Soil pH was measured in a 1 : 1 soil: distilled H20 suspension using a glass electrode. Determination of water holding capacity (WHC) was based essentially on the methods of Blazka and Fischer (2014) with the following modifications: a perforated base porcelain crucible containing Whatman filter paper at the bottom was weighed. Subsequently, a 10-g soil sample (previously sieved and dried at 105[degrees]C; oven dry weight of the soil) was placed in the crucible and the crucible was weighed again (unsaturated soil). The crucible was placed in a soaking tray that was filled with distilled water and the water was allowed to reach the surface of the sample, which was evident by the shining film of water on the soil surface. The timing varied between soil samples. The crucible was then removed from the soaking tray, the water was allowed to drain and the crucible was again weighed (water-saturated soil). The WHC was calculated using the following formulas:
Total water in wet soil
= water saturated soil - unsaturated soil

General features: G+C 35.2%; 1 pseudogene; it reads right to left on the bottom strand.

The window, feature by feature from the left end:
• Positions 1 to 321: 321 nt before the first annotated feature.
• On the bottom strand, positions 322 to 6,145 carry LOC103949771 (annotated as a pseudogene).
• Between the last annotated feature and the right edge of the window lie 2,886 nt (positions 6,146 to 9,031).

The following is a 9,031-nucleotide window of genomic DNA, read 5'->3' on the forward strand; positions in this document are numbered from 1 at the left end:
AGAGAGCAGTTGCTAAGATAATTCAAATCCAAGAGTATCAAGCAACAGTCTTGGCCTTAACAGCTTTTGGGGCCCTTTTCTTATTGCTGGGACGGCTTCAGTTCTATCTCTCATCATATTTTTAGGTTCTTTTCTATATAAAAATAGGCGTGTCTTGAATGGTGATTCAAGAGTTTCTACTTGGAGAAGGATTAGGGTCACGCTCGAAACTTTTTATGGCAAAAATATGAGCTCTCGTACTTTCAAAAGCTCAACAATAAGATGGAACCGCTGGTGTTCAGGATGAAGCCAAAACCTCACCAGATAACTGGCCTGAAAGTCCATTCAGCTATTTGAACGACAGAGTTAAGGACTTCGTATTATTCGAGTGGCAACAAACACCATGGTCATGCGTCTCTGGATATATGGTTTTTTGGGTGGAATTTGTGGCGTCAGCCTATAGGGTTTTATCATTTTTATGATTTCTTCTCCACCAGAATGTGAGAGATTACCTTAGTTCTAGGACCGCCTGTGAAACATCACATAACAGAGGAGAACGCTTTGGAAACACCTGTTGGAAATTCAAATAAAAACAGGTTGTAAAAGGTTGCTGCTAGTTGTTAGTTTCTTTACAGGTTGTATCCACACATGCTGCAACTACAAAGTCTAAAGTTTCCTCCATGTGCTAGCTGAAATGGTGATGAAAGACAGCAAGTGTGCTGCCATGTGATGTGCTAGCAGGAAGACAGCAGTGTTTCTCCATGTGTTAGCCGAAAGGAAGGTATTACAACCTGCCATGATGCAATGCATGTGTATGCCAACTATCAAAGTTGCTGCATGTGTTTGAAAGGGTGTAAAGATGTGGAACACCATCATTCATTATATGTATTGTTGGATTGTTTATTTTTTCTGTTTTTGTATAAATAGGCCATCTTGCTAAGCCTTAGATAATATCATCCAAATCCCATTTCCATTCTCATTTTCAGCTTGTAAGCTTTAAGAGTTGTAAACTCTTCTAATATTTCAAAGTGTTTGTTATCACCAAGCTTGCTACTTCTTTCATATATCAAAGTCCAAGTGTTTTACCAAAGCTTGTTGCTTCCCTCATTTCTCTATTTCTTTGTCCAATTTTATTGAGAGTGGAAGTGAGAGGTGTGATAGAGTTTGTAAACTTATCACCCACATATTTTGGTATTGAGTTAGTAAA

WHC = Total water in wet soil/Oven dry weight of the soil x 100
The soil particle size distribution was determined by the hydrometer method. Electrical conductivity (EC) was measured in a soil suspension as described by Rhoades et al. (1989). Soil cation exchange capacity (CEC) was measured by extracting soil with a solution of calcium chloride, followed by cation exchange of [Ba.sup.2+] for [Mg.sup.2+] in the extract. The [Mg.sup.2+] was then titrated with a solution of EDTA. Organic C was determined by oxidation with [K.sub.2][Cr.sub.2][O.sub.7] and titration of excess dichromate with [(N[H.sub.4]).sub.2]FeS[O.sub.4]. Total P was measured by aqua regia digestion with sodium carbonate fusion. Available P in the 0.5 M NaHC[O.sub.3] extract was determined by the antimony-potassium-tartrate method. Nitrogen in the form of the nitrate ion (N[O.sub.3.sup.+]-N) was extracted from the soil with water and measured colourimetrically after reaction with phenoldisulfonic acid. For determination of potassium, the soil was extracted with Bray's extracting reagent, and the available potassium was measured with an absorptiometer (Whittles and Little 1950).
Isolation and quantification of PGRP